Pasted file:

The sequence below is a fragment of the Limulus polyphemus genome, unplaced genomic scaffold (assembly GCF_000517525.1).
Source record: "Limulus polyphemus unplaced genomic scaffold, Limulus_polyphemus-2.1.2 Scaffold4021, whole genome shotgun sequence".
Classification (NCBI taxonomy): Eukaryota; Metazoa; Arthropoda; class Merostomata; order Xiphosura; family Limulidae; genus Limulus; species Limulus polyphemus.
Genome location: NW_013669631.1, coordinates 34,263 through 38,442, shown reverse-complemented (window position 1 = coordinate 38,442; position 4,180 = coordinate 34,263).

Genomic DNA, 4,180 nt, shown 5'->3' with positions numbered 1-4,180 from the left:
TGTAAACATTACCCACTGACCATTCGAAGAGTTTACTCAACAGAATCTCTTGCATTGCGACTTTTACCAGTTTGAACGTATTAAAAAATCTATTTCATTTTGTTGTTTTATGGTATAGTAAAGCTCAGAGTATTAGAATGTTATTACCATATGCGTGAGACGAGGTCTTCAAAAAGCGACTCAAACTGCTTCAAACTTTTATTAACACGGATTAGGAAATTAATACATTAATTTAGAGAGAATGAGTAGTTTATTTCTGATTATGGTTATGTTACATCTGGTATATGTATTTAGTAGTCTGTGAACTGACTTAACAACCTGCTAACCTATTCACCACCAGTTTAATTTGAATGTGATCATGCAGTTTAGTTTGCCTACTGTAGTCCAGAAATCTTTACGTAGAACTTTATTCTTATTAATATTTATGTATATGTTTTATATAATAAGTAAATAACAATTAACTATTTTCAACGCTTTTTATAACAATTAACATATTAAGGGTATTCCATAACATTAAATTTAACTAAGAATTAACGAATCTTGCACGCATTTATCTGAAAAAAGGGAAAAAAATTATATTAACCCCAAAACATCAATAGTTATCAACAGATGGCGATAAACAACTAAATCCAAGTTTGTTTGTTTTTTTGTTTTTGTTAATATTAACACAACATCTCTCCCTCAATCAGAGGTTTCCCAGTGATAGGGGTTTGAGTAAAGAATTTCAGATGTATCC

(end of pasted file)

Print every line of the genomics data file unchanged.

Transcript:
The sequence below is a fragment of the Limulus polyphemus genome, unplaced genomic scaffold (assembly GCF_000517525.1).
Source record: "Limulus polyphemus unplaced genomic scaffold, Limulus_polyphemus-2.1.2 Scaffold4021, whole genome shotgun sequence".
Classification (NCBI taxonomy): Eukaryota; Metazoa; Arthropoda; class Merostomata; order Xiphosura; family Limulidae; genus Limulus; species Limulus polyphemus.
Genome location: NW_013669631.1, coordinates 34,263 through 38,442, shown reverse-complemented (window position 1 = coordinate 38,442; position 4,180 = coordinate 34,263).

Genomic DNA, 4,180 nt, shown 5'->3' with positions numbered 1-4,180 from the left:
TGTAAACATTACCCACTGACCATTCGAAGAGTTTACTCAACAGAATCTCTTGCATTGCGACTTTTACCAGTTTGAACGTATTAAAAAATCTATTTCATTTTGTTGTTTTATGGTATAGTAAAGCTCAGAGTATTAGAATGTTATTACCATATGCGTGAGACGAGGTCTTCAAAAAGCGACTCAAACTGCTTCAAACTTTTATTAACACGGATTAGGAAATTAATACATTAATTTAGAGAGAATGAGTAGTTTATTTCTGATTATGGTTATGTTACATCTGGTATATGTATTTAGTAGTCTGTGAACTGACTTAACAACCTGCTAACCTATTCACCACCAGTTTAATTTGAATGTGATCATGCAGTTTAGTTTGCCTACTGTAGTCCAGAAATCTTTACGTAGAACTTTATTCTTATTAATATTTATGTATATGTTTTATATAATAAGTAAATAACAATTAACTATTTTCAACGCTTTTTATAACAATTAACATATTAAGGGTATTCCATAACATTAAATTTAACTAAGAATTAACGAATCTTGCACGCATTTATCTGAAAAAAGGGAAAAAAATTATATTAACCCCAAAACATCAATAGTTATCAACAGATGGCGATAAACAACTAAATCCAAGTTTGTTTGTTTTTTTGTTTTTGTTAATATTAACACAACATCTCTCCCTCAATCAGAGGTTTCCCAGTGATAGGGGTTTGAGTAAAGAATTTCAGATGTATCC